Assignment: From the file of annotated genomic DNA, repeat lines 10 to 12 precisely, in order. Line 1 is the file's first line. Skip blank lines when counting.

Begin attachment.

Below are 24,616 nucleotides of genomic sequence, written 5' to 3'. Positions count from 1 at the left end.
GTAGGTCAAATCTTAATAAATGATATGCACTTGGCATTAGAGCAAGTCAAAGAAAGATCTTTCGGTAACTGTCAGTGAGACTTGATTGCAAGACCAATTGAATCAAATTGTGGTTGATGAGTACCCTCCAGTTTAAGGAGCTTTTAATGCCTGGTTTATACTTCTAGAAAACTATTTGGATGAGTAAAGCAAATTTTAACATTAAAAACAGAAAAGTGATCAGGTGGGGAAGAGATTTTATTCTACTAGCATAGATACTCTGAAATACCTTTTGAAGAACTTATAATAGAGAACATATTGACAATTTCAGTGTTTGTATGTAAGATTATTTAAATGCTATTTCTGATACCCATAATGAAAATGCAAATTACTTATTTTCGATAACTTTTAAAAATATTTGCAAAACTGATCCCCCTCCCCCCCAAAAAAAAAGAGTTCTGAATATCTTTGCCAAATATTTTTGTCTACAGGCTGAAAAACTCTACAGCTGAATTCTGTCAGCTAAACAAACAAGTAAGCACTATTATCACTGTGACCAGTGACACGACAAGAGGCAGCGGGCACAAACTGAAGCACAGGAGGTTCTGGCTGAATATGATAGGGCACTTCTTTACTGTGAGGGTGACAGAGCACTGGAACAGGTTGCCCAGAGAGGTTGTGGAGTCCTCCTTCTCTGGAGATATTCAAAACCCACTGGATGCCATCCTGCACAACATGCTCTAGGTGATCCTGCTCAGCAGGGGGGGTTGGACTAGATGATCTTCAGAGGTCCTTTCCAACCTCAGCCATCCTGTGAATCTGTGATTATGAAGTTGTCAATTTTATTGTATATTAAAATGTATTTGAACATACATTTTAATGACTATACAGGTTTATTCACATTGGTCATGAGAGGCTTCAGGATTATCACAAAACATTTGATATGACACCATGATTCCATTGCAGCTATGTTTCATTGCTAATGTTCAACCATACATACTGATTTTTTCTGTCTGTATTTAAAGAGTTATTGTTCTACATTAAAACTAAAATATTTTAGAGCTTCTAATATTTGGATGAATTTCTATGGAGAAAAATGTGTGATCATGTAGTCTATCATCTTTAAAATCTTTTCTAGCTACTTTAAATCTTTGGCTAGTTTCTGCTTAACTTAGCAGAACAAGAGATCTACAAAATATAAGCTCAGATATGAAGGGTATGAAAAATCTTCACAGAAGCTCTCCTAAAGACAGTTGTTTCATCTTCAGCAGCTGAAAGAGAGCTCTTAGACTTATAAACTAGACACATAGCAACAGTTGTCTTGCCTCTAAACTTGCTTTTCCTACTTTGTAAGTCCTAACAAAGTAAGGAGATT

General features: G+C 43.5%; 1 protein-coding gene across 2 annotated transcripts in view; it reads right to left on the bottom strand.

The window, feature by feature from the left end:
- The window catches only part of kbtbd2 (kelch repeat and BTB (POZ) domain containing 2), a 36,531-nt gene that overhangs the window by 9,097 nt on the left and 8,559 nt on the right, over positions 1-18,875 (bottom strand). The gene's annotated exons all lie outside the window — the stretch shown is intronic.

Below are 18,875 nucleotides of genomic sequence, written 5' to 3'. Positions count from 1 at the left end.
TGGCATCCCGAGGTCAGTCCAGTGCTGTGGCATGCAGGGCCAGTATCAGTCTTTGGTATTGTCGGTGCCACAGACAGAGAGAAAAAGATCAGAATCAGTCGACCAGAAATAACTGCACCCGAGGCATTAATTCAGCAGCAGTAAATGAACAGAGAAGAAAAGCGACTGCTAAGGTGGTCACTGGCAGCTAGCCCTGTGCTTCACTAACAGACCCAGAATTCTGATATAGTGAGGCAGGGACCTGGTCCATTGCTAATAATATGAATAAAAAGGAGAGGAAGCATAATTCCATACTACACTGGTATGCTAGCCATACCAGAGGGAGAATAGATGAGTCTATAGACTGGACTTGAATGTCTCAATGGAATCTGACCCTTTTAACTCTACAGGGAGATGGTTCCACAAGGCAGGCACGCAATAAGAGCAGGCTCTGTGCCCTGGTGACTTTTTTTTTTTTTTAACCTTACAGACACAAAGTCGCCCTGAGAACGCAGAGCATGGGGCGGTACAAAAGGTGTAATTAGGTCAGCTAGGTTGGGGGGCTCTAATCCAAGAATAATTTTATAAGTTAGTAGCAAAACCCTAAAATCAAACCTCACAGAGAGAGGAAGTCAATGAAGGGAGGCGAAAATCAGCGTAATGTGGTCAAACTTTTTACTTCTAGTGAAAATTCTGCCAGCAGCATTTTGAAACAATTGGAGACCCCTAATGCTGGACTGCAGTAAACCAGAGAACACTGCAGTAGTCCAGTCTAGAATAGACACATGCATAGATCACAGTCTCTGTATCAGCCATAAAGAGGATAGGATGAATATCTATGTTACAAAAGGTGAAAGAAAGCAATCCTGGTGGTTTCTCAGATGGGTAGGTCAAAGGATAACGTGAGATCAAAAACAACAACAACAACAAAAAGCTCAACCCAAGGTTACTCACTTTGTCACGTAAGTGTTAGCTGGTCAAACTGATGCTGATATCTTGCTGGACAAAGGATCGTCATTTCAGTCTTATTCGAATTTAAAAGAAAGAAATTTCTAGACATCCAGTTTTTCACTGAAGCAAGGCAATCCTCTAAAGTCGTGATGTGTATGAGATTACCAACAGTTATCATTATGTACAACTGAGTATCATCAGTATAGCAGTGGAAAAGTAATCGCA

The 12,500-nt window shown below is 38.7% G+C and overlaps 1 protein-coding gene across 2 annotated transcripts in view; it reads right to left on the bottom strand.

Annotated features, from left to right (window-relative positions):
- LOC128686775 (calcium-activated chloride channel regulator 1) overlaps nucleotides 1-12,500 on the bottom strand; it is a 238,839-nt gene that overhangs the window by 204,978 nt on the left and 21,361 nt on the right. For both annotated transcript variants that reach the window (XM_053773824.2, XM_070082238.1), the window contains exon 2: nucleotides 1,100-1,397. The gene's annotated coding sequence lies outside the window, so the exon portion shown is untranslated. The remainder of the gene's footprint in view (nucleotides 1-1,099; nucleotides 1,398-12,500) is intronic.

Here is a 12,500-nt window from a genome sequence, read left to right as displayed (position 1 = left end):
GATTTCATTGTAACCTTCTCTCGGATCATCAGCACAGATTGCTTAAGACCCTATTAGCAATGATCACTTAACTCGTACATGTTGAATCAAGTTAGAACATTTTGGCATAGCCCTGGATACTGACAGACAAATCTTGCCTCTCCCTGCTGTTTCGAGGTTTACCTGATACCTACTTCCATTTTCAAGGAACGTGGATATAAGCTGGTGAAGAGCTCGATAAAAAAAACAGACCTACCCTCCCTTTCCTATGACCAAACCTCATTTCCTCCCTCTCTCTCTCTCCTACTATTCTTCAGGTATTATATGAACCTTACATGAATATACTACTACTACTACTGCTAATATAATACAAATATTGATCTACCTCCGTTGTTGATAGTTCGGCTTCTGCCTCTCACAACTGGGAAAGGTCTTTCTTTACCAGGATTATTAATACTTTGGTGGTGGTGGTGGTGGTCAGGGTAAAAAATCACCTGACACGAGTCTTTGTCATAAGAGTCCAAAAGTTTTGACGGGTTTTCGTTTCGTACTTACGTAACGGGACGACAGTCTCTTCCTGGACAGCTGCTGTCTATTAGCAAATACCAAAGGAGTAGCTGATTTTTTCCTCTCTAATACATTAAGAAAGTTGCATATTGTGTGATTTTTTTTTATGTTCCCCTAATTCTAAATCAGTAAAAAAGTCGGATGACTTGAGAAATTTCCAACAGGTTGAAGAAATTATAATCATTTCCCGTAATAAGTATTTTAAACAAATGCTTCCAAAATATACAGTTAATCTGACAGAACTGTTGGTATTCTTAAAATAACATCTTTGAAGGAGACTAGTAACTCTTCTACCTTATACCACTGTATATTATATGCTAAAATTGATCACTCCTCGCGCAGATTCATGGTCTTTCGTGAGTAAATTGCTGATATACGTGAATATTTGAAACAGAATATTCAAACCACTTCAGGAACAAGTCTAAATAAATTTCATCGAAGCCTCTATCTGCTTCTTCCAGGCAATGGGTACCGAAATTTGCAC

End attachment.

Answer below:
- LOC128686775 (calcium-activated chloride channel regulator 1) overlaps nucleotides 1-12,500 on the bottom strand; it is a 238,839-nt gene that overhangs the window by 204,978 nt on the left and 21,361 nt on the right. For both annotated transcript variants that reach the window (XM_053773824.2, XM_070082238.1), the window contains exon 2: nucleotides 1,100-1,397. The gene's annotated coding sequence lies outside the window, so the exon portion shown is untranslated. The remainder of the gene's footprint in view (nucleotides 1-1,099; nucleotides 1,398-12,500) is intronic.

Here is a 12,500-nt window from a genome sequence, read left to right as displayed (position 1 = left end):
GATTTCATTGTAACCTTCTCTCGGATCATCAGCACAGATTGCTTAAGACCCTATTAGCAATGATCACTTAACTCGTACATGTTGAATCAAGTTAGAACATTTTGGCATAGCCCTGGATACTGACAGACAAATCTTGCCTCTCCCTGCTGTTTCGAGGTTTACCTGATACCTACTTCCATTTTCAAGGAACGTGGATATAAGCTGGTGAAGAGCTCGATAAAAAAAACAGACCTACCCTCCCTTTCCTATGACCAAACCTCATTTCCTCCCTCTCTCTCTCTCCTACTATTCTTCAGGTATTATATGAACCTTACATGAATATACTACTACTACTACTGCTAATATAATACAAATATTGATCTACCTCCGTTGTTGATAGTTCGGCTTCTGCCTCTCACAACTGGGAAAGGTCTTTCTTTACCAGGATTATTAATACTTTGGTGGTGGTGGTGGTGGTCAGGGTAAAAAATCACCTGACACGAGTCTTTGTCATAAGAGTCCAAAAGTTTTGACGGGTTTTCGTTTCGTACTTACGTAACGGGACGACAGTCTCTTCCTGGACAGCTGCTGTCTATTAGCAAATACCAAAGGAGTAGCTGATTTTTTCCTCTCTAATACATTAAGAAAGTTGCATATTGTGTGATTTTTTTTTATGTTCCCCTAATTCTAAATCAGTAAAAAAGTCGGATGACTTGAGAAATTTCCAACAGGTTGAAGAAATTATAATCATTTCCCGTAATAAGTATTTTAAACAAATGCTTCCAAAATATACAGTTAATCTGACAGAACTGTTGGTATTCTTAAAATAACATCTTTGAAGGAGACTAGTAACTCTTCTACCTTATACCACTGTATATTATATGCTAAAATTGATCACTCCTCGCGCAGATTCATGGTCTTTCGTGAGTAAATTGCTGATATACGTGAATATTTGAAACAGAATATTCAAACCACTTCAGGAACAAGTCTAAATAAATTTCATCGAAGCCTCTATCTGCTTCTTCCAGGCAATGGGTACCGAAATTTGCAC